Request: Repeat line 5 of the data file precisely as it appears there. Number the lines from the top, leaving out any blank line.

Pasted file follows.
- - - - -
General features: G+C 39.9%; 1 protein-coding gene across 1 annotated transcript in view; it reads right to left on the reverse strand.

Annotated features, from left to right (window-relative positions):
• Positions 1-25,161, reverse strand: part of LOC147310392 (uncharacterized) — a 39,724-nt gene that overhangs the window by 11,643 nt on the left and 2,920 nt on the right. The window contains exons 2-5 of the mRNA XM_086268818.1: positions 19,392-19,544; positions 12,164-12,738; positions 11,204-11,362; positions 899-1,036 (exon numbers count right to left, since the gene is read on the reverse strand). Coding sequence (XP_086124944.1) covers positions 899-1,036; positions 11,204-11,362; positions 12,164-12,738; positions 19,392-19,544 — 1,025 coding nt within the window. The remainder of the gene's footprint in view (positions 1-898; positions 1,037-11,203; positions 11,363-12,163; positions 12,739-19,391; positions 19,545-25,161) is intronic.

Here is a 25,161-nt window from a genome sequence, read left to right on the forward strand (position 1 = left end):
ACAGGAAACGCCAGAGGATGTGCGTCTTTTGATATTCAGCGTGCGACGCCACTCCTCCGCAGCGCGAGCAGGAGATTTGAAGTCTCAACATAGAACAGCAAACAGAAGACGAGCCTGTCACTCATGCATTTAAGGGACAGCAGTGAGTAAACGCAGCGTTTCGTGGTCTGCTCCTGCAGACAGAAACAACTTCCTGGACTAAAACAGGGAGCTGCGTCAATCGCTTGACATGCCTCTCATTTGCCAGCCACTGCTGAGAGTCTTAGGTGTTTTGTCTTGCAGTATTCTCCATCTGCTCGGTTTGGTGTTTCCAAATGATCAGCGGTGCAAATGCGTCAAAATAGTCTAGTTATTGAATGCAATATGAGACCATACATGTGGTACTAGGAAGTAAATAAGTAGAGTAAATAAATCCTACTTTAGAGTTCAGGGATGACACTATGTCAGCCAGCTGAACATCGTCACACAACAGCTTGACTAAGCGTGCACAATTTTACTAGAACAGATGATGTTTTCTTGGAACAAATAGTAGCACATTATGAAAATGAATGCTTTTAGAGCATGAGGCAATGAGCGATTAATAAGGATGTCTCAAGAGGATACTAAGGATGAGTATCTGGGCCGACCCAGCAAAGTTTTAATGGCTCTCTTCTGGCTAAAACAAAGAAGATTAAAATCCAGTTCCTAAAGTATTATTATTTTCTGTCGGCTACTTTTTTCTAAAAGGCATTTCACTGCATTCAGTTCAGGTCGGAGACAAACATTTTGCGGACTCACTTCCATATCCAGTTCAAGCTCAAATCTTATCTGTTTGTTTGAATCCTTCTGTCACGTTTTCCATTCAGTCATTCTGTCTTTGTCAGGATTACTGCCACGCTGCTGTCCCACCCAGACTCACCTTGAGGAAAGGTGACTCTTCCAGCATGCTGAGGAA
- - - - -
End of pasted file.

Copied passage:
ACAGGAAACGCCAGAGGATGTGCGTCTTTTGATATTCAGCGTGCGACGCCACTCCTCCGCAGCGCGAGCAGGAGATTTGAAGTCTCAACATAGAACAGCAAACAGAAGACGAGCCTGTCACTCATGCATTTAAGGGACAGCAGTGAGTAAACGCAGCGTTTCGTGGTCTGCTCCTGCAGACAGAAACAACTTCCTGGACTAAAACAGGGAGCTGCGTCAATCGCTTGACATGCCTCTCATTTGCCAGCCACTGCTGAGAGTCTTAGGTGTTTTGTCTTGCAGTATTCTCCATCTGCTCGGTTTGGTGTTTCCAAATGATCAGCGGTGCAAATGCGTCAAAATAGTCTAGTTATTGAATGCAATATGAGACCATACATGTGGTACTAGGAAGTAAATAAGTAGAGTAAATAAATCCTACTTTAGAGTTCAGGGATGACACTATGTCAGCCAGCTGAACATCGTCACACAACAGCTTGACTAAGCGTGCACAATTTTACTAGAACAGATGATGTTTTCTTGGAACAAATAGTAGCACATTATGAAAATGAATGCTTTTAGAGCATGAGGCAATGAGCGATTAATAAGGATGTCTCAAGAGGATACTAAGGATGAGTATCTGGGCCGACCCAGCAAAGTTTTAATGGCTCTCTTCTGGCTAAAACAAAGAAGATTAAAATCCAGTTCCTAAAGTATTATTATTTTCTGTCGGCTACTTTTTTCTAAAAGGCATTTCACTGCATTCAGTTCAGGTCGGAGACAAACATTTTGCGGACTCACTTCCATATCCAGTTCAAGCTCAAATCTTATCTGTTTGTTTGAATCCTTCTGTCACGTTTTCCATTCAGTCATTCTGTCTTTGTCAGGATTACTGCCACGCTGCTGTCCCACCCAGACTCACCTTGAGGAAAGGTGACTCTTCCAGCATGCTGAGGAA